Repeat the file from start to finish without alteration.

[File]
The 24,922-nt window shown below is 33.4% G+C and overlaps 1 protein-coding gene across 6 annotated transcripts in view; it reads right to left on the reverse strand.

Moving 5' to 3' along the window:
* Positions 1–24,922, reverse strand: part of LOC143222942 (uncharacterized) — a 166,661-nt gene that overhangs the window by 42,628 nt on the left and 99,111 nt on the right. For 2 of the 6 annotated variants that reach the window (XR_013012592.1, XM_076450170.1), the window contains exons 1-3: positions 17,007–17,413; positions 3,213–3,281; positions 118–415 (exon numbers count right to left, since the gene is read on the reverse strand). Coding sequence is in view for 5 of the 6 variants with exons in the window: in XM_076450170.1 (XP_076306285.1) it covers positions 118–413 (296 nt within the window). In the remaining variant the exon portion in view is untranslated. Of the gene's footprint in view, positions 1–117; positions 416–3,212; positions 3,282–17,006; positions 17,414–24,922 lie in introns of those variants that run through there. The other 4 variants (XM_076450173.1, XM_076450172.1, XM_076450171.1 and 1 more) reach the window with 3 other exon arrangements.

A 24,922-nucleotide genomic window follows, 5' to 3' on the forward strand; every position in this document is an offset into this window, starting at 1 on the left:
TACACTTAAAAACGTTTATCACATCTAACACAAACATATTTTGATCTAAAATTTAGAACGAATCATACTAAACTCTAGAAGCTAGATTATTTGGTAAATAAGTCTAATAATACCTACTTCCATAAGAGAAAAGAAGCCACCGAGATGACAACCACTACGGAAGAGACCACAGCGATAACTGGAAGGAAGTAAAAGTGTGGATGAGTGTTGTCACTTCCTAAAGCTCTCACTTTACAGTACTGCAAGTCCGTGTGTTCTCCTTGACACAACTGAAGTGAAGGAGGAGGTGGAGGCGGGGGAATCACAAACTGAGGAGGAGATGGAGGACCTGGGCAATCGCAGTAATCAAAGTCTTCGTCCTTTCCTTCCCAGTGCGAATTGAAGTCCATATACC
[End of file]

The 24,922-nt window shown below is 33.4% G+C and overlaps 1 protein-coding gene across 6 annotated transcripts in view; it reads right to left on the reverse strand.

Moving 5' to 3' along the window:
* Positions 1–24,922, reverse strand: part of LOC143222942 (uncharacterized) — a 166,661-nt gene that overhangs the window by 42,628 nt on the left and 99,111 nt on the right. For 2 of the 6 annotated variants that reach the window (XR_013012592.1, XM_076450170.1), the window contains exons 1-3: positions 17,007–17,413; positions 3,213–3,281; positions 118–415 (exon numbers count right to left, since the gene is read on the reverse strand). Coding sequence is in view for 5 of the 6 variants with exons in the window: in XM_076450170.1 (XP_076306285.1) it covers positions 118–413 (296 nt within the window). In the remaining variant the exon portion in view is untranslated. Of the gene's footprint in view, positions 1–117; positions 416–3,212; positions 3,282–17,006; positions 17,414–24,922 lie in introns of those variants that run through there. The other 4 variants (XM_076450173.1, XM_076450172.1, XM_076450171.1 and 1 more) reach the window with 3 other exon arrangements.

A 24,922-nucleotide genomic window follows, 5' to 3' on the forward strand; every position in this document is an offset into this window, starting at 1 on the left:
TACACTTAAAAACGTTTATCACATCTAACACAAACATATTTTGATCTAAAATTTAGAACGAATCATACTAAACTCTAGAAGCTAGATTATTTGGTAAATAAGTCTAATAATACCTACTTCCATAAGAGAAAAGAAGCCACCGAGATGACAACCACTACGGAAGAGACCACAGCGATAACTGGAAGGAAGTAAAAGTGTGGATGAGTGTTGTCACTTCCTAAAGCTCTCACTTTACAGTACTGCAAGTCCGTGTGTTCTCCTTGACACAACTGAAGTGAAGGAGGAGGTGGAGGCGGGGGAATCACAAACTGAGGAGGAGATGGAGGACCTGGGCAATCGCAGTAATCAAAGTCTTCGTCCTTTCCTTCCCAGTGCGAATTGAAGTCCATATACC